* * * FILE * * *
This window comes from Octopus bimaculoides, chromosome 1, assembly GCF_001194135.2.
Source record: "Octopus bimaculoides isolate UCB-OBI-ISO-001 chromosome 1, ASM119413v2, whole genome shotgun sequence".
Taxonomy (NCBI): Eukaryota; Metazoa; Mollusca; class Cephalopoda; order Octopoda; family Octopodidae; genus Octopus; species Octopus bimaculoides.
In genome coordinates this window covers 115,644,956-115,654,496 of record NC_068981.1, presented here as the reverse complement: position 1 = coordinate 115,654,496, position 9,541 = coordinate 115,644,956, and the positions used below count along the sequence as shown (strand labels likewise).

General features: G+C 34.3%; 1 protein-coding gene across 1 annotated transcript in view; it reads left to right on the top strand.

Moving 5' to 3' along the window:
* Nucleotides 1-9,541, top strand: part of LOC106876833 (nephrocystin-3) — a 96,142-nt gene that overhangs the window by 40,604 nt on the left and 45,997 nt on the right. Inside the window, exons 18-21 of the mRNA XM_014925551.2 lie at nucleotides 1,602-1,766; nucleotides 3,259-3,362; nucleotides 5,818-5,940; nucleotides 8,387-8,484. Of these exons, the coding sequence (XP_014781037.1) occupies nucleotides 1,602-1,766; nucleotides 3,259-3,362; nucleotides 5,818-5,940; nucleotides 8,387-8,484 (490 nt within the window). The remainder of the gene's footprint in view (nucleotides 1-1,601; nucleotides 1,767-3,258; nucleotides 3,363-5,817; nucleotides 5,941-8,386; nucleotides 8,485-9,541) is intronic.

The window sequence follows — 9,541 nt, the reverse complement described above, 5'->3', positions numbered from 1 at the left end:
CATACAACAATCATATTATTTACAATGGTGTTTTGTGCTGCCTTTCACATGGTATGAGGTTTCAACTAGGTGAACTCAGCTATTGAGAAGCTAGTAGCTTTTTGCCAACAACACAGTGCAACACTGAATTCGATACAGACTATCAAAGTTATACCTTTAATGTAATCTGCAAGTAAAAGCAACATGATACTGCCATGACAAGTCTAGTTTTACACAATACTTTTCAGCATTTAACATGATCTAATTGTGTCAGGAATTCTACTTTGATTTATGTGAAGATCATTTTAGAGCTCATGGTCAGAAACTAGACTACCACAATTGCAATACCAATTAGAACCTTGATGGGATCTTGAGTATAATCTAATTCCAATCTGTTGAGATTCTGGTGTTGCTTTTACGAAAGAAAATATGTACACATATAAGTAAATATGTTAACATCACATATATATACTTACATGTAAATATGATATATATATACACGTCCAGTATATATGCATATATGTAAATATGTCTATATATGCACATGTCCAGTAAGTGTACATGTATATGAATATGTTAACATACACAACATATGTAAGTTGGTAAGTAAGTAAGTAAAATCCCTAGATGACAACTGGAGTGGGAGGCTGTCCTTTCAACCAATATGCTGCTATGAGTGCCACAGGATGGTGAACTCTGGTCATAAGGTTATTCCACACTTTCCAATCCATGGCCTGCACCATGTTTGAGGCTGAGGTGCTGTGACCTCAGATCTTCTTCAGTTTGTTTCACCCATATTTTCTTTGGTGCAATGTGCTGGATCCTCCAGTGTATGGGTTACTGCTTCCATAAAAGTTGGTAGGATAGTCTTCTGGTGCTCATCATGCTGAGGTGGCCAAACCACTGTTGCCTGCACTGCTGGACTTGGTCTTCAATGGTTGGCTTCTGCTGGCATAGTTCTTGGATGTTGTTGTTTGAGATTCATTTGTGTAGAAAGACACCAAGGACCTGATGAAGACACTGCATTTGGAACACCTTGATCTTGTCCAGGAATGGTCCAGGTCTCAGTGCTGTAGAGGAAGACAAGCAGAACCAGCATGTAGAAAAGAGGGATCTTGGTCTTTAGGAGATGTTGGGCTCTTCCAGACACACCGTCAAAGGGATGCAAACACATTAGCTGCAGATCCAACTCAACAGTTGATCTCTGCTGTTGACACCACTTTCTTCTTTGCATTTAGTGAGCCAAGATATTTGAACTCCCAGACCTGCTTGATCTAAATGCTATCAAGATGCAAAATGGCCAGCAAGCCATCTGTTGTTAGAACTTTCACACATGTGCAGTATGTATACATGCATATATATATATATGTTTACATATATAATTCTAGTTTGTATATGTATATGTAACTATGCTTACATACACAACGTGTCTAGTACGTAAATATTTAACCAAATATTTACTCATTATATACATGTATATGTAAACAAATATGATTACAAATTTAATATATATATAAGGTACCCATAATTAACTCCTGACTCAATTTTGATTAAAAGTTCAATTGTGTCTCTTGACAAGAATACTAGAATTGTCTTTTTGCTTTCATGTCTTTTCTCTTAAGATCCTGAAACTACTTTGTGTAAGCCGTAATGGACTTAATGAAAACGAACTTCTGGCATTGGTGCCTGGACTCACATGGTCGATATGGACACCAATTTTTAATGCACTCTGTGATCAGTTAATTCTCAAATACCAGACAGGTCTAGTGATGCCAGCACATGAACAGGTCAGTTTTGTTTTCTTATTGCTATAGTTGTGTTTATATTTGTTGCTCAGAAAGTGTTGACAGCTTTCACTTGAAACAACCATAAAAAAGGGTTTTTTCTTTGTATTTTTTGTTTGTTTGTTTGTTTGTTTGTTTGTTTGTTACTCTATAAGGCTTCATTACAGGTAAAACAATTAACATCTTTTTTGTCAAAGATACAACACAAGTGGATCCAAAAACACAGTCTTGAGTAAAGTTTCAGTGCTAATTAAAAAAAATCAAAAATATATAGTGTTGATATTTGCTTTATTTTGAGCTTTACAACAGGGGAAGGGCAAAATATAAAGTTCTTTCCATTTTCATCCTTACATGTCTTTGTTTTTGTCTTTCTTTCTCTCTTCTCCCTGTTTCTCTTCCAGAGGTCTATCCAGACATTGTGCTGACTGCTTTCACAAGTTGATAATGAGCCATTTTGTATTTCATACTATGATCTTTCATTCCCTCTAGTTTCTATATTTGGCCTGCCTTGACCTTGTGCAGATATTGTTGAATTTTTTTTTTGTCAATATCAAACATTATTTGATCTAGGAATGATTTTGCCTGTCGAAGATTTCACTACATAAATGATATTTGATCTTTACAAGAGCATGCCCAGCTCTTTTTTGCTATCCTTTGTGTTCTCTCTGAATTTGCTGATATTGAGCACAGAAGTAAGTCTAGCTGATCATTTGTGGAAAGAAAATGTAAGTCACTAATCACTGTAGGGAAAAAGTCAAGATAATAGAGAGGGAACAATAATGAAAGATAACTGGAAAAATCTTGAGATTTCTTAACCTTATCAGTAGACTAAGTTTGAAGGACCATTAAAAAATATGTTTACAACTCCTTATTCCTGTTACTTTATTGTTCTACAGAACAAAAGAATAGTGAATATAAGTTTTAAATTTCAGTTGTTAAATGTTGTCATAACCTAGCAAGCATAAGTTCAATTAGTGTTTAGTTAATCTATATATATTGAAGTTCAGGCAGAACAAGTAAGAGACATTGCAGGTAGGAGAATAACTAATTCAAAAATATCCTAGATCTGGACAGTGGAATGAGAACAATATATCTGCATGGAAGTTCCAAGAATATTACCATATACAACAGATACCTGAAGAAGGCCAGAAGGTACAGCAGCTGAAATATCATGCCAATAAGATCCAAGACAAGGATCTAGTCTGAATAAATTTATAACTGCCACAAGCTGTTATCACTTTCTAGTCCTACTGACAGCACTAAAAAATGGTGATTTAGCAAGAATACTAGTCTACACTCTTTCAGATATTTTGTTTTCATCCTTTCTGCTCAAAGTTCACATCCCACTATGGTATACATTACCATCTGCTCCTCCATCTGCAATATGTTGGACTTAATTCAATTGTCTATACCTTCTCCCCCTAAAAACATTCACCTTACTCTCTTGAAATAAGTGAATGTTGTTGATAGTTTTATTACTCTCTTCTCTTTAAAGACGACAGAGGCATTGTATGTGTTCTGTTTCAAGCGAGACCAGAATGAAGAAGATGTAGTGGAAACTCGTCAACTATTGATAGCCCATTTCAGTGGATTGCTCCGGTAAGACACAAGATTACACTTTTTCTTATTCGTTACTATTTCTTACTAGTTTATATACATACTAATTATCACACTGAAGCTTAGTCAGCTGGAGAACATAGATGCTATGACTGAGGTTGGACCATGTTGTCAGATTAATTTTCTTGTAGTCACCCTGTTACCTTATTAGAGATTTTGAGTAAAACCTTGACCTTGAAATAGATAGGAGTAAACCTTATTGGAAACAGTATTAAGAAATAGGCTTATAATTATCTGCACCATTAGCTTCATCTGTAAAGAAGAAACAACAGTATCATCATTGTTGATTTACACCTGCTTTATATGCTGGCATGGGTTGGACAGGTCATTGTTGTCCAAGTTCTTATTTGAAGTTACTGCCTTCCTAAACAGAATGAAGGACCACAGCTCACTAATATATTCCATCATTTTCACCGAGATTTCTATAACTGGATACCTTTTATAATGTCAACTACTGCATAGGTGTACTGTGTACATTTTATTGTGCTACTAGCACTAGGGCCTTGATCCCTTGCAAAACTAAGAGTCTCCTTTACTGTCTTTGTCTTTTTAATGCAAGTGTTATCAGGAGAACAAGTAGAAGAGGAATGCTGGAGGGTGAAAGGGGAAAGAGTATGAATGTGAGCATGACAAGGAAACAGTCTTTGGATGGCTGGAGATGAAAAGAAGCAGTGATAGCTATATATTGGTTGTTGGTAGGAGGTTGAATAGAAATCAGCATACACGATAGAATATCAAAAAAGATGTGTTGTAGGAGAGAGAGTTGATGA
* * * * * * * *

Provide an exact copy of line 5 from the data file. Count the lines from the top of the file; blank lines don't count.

General features: G+C 34.3%; 1 protein-coding gene across 1 annotated transcript in view; it reads left to right on the top strand.